I set off at 4pm. I had done the coast road to Aberlady already, so knew most of the way. I'd be sticking to cycle tracks and road, with a preference for road due to being more efficient, especially with 15 kilos of kit onboard!
|Cycle path in Edinburgh|
The cycle out there was quite easy, I had the wind behind me, and fresh legs. The weather was amazing.
|Woodland path near Aberlady|
I arrived at the beach about 6pm. I could see the island was covered in seagulls - this was expected, but it is still something that strikes you when planning to sleep in such a place! I went down to the shore line, next to a couple of beached inflatable kayaks. Their owner came across, and we had a craic about the sea conditions. It was reasonably windy (about 12mph), and although the incoming swell was zero, the wind was blowing right down the Forth and out to see, and picking up some chop in doing do. He had said it was quite rough, but looked calmer now. The island isn't far off the shore (about 600m depending on tide) so I decided to go have a look in any case. I unpacked and inflated the boat.
|On Yellowcraigs beach, looking over to Fidra|
As is usual, the sea got rougher once I got out to the exposed stretch. It was still quite choppy, with about a 1 foot swell. Together with the wind, this means I was fighting for my course, as stopping paddling would have seen me get pushed out to sea fairly quickly. I went for the windward west side of the island, wanting to give myself the safety net of the length of the island in case I ended up getting pushed downwind. This was the first time I had taken the good mountain bike out in a choppy sea, and I have to say the thought of all that seawater on my bike was not plesant, nor watching an XTR derailleur hanging over the bow of the boat, bobbing about inches above the brine. In any case, I kept going and landed at the soonest opportunity, the waves pushing me onto the rocky shore.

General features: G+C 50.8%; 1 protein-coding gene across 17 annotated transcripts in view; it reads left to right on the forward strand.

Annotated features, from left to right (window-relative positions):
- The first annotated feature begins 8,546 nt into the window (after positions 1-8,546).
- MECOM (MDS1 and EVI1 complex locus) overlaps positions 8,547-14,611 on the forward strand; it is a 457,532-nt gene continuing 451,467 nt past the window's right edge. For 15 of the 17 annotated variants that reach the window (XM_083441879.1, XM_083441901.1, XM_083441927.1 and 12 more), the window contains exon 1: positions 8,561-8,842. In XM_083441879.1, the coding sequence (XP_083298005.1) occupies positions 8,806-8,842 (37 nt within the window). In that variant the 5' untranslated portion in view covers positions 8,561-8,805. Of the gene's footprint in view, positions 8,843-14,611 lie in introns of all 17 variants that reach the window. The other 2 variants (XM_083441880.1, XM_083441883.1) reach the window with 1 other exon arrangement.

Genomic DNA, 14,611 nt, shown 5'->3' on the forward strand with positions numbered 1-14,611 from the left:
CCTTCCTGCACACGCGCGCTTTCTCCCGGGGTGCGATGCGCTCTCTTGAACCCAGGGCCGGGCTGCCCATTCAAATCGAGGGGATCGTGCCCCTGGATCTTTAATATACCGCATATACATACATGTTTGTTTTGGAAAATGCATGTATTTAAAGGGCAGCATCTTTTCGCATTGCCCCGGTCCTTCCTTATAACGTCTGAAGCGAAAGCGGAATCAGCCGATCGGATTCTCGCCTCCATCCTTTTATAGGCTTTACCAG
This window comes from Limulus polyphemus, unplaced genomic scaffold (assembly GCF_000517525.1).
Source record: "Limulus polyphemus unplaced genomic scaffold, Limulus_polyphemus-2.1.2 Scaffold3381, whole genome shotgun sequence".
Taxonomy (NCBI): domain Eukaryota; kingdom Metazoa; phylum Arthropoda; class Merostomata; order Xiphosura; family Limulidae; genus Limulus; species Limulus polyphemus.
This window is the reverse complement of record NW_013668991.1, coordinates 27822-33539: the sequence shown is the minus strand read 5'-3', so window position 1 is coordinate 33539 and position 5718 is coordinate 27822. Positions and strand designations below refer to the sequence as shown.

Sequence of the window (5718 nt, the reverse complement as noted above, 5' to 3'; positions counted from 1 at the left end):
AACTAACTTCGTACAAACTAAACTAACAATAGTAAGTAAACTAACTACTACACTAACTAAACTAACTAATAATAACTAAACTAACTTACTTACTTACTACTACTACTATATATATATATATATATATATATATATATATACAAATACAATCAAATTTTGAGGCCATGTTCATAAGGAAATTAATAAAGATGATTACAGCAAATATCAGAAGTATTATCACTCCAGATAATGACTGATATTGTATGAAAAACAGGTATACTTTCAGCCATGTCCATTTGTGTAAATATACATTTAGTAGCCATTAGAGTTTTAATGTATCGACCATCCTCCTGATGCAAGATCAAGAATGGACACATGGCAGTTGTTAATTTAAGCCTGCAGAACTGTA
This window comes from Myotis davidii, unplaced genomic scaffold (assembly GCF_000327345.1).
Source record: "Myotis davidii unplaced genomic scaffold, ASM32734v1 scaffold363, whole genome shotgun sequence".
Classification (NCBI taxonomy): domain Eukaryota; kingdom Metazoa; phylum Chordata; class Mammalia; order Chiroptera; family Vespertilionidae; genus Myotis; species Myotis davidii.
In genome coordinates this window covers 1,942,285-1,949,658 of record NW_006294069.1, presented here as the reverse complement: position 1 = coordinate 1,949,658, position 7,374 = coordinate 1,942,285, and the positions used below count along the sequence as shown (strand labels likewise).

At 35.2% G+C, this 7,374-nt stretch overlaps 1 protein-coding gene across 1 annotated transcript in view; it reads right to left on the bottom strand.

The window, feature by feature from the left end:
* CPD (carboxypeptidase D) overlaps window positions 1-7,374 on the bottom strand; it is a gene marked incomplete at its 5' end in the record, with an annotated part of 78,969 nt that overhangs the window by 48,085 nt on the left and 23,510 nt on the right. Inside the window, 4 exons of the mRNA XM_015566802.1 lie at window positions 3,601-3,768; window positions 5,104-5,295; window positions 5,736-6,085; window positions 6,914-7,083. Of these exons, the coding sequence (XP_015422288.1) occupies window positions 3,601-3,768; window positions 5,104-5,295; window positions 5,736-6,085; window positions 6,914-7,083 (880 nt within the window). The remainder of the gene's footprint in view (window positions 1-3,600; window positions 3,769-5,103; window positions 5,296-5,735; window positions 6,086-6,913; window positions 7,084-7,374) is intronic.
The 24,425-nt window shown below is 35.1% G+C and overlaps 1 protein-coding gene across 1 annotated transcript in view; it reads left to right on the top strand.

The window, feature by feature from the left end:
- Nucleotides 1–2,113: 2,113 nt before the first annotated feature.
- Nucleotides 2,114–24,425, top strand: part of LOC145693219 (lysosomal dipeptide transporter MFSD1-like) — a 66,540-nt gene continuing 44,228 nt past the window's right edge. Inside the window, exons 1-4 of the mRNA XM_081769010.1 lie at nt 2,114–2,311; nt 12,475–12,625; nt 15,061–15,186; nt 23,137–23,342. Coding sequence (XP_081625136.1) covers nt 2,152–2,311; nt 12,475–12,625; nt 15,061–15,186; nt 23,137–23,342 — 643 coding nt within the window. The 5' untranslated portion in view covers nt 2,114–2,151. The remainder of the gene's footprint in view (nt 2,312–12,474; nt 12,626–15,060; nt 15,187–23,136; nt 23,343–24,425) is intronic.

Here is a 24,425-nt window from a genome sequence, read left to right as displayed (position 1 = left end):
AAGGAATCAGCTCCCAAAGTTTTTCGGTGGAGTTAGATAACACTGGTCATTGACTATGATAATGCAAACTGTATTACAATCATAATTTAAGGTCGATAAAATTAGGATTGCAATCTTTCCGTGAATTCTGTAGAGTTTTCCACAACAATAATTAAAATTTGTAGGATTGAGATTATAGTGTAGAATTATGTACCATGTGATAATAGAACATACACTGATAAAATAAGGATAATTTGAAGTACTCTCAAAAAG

|Landing on Fidra|
Fidra is an RSPB reserve. Like all the island in the Forth, it is home to a lot of birds. At this time of year, the main resident is the gull. Later on, puffins nest here, which is one reason I wanted to get onto the island at this time of year. We are lucky in Scotland to have very open access / camping laws, but it is beholden to us to use the rights in a responsible way. There have been declining numbers of puffin on these islands recently, and a concerted effort by a lot of volunteers to clear the islands of an invasive plant, the tree mallow. This large plant prevents the puffins nesting there. It would be entirely selfish to camp here when the puffins were in residence.
Anyway, the gulls gave me a noisy welcome!
|Gulls on Fidra|
I unpacked the boat, and made my way toward the center of the island, bit by bit. I assembled the bike, as it is easier to carry that way, and shifted all my kit across in two lots. I got to the isthmus that divides the island in two at high tide, and went back for my boat. The gulls had registered their objection by shitting on my boat. Thanks! Anyway, it could be worse, and I carried on moving across the island.